The market may soon play a bigger role in determining the cost of airfares in China.
A new regulation on the pricing of flight tickets, which will take effect on April 20, allows for more fluctuations in pricing depending on market demand.
The National Development and Reform Commission (NDRC) and the General Administration of Civil Aviation of China (CAAC), the industry's watchdog, Thursday unveiled the long-awaited pricing reform.
Documents released by the commission suggest airlines will be entitled to decide prices based on the base price -- which remains at 0.75 yuan (9 US cents) for each person per kilometer. The range of fluctuation will be regulated by NDRC and CAAC.
For short air routes between neighboring provinces, municipalities and autonomous regions, the price of air tickets will be allowed to fluctuate freely, without regulations.
For other routes, the new policy will permit a 25 percent up or 45 percent down fluctuation based on the official ticket price.
On special air routes where only one airline operates, the discount level can be decided by the airline itself in line with the market.
Airlines that expect to lower their air tickets prices beyond the range allowed by the government, will have to seek approval from the NDRC and CAAC.
The new regulation takes into consideration advice and proposals from consumers, airline managers and aviation experts sought during a public hearing last July.
With the rapid development of the nation's civil aviation industry, competition between domestic airlines has become increasingly intense. At the same time, the nation has decided to explore the possibility of gradually loosening control of pricing.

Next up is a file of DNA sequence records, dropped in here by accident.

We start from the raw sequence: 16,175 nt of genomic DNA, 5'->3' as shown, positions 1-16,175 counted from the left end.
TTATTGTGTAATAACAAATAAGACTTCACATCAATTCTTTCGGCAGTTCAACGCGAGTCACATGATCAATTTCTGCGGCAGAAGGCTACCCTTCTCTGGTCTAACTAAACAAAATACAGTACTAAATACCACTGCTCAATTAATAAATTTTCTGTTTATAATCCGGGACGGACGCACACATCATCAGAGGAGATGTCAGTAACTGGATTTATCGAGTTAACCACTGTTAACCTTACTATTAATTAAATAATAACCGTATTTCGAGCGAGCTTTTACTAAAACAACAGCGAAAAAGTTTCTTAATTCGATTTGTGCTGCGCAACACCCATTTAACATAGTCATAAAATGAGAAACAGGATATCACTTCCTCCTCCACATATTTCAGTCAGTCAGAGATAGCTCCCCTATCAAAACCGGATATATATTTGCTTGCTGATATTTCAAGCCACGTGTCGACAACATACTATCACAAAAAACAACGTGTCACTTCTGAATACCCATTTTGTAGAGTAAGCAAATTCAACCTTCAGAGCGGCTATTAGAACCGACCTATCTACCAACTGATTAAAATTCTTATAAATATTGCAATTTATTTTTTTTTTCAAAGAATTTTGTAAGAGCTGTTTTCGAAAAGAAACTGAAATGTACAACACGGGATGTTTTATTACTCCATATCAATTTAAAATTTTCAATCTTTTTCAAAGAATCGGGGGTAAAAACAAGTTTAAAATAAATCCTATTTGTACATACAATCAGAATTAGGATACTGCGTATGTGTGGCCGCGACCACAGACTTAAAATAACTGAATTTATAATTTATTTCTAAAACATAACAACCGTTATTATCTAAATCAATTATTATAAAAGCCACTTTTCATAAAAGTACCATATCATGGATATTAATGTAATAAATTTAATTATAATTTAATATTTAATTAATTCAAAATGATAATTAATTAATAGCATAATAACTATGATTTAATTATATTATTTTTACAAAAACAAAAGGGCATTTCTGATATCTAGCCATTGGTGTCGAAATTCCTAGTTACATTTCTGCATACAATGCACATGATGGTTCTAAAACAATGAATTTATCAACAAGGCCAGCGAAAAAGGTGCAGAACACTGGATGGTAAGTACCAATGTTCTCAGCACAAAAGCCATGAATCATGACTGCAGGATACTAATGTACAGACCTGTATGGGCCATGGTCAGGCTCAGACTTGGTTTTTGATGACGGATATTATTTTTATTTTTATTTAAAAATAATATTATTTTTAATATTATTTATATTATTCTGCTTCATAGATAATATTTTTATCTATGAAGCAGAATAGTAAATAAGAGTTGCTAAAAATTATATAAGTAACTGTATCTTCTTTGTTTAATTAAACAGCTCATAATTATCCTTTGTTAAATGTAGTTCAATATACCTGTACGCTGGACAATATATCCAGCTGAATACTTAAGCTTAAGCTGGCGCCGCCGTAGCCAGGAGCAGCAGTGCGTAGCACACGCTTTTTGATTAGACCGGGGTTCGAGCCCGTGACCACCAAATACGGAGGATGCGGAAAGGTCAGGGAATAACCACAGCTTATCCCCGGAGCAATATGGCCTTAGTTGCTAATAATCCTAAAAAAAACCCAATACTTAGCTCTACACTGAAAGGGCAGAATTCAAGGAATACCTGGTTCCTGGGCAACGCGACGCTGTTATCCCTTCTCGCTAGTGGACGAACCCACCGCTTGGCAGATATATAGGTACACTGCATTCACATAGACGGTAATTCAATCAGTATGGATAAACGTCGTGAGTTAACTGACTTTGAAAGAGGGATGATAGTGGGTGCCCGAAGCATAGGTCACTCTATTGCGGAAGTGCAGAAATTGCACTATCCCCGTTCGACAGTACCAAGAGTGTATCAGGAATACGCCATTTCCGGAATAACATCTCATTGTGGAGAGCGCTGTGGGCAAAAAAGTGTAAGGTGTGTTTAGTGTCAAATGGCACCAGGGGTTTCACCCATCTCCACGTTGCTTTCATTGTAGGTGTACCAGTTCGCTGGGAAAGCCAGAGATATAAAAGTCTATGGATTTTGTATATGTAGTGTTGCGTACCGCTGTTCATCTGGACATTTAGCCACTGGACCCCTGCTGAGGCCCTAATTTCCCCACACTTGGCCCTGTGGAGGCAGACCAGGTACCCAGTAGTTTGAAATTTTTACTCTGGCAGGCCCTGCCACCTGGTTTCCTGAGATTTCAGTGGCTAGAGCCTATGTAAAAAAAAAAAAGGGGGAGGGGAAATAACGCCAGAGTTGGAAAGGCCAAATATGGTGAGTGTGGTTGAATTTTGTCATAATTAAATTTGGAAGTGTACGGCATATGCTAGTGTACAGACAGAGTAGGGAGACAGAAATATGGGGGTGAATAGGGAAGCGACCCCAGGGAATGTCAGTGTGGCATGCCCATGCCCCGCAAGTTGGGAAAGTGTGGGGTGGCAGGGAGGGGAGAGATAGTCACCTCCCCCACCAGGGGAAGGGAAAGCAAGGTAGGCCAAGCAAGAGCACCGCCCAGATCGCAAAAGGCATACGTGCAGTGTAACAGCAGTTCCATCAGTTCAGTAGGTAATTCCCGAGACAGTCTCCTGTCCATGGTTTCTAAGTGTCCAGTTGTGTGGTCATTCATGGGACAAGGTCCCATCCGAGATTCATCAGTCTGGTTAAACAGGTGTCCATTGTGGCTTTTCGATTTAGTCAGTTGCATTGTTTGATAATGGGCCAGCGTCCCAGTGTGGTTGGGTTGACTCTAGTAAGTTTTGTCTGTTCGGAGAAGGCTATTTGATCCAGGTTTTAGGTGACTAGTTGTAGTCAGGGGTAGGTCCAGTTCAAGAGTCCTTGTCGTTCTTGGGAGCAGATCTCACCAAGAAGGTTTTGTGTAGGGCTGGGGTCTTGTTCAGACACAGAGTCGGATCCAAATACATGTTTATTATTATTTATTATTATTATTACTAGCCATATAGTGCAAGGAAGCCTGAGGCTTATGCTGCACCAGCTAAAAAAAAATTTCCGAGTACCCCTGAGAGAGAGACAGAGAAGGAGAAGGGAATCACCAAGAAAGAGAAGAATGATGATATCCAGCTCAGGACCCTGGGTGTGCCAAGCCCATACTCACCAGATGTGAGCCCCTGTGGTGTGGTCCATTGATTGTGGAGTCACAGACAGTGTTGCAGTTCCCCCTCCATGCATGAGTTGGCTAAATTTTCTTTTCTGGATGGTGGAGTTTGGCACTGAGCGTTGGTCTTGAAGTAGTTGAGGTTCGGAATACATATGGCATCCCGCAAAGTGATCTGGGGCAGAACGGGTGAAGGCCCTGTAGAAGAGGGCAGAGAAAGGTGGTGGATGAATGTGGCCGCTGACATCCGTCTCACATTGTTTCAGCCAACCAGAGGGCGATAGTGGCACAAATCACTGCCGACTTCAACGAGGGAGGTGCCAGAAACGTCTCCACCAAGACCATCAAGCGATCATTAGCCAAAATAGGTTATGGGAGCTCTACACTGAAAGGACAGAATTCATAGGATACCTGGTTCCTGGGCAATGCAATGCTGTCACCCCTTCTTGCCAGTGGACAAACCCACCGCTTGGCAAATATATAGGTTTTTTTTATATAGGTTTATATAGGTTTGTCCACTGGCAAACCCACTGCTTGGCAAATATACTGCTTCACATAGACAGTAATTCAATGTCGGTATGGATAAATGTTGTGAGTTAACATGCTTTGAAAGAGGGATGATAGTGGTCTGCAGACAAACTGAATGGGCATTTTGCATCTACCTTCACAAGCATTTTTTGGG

The new policy, which gives domestic airlines more powers to make their own decisions, allows them to compete on a fair basis and expand to wider markets, said an official with NDRC who declined to be named.
Meanwhile, consumers can benefit from discounts of air ticket prices, he added.
The new regulation also strengthens government supervision of the domestic air transport market to prevent vicious competitions among airlines, the official said.
CAAC allowed ticket price discounts to attract more passengers in 1997. The move was warmly welcomed by air passengers.
However, the measure eventually led to negative price competitions among airlines due to inadequate market regulations. As a result, the industry suffered a loss of 2.4 billion yuan (US$289 million) in 1998.
In 1999, CAAC resumed its fixed-prices system, helping the sector return to profitability.
But, permanently banning discounts prevents the industry from meeting the demands of the fast-developing economy. So the regulation both intensifies overall government control but gives more powers to the airlines themselves, the official said.
In time, China's aviation authorities will become supervisors of air ticket prices instead of directly fixing them, he said.
The official was cautiously optimistic about the implementation of the new regulations, saying they will be tested in practice.
Officials from domestic airlines including Air China and China Eastern Airlines refused to comment, saying the new regulation has not reached them.
Some customers contacted by China Daily also showed indifference to the new policy.
"I traveled to Shenyang last year on a 55 percent discount ticket, so what's the new policy about?" said Chen Jian, an employee of an IT company in Beijing, who often takes business trips through out the country, adding he cares more about air service.
(China Daily March 19, 2004)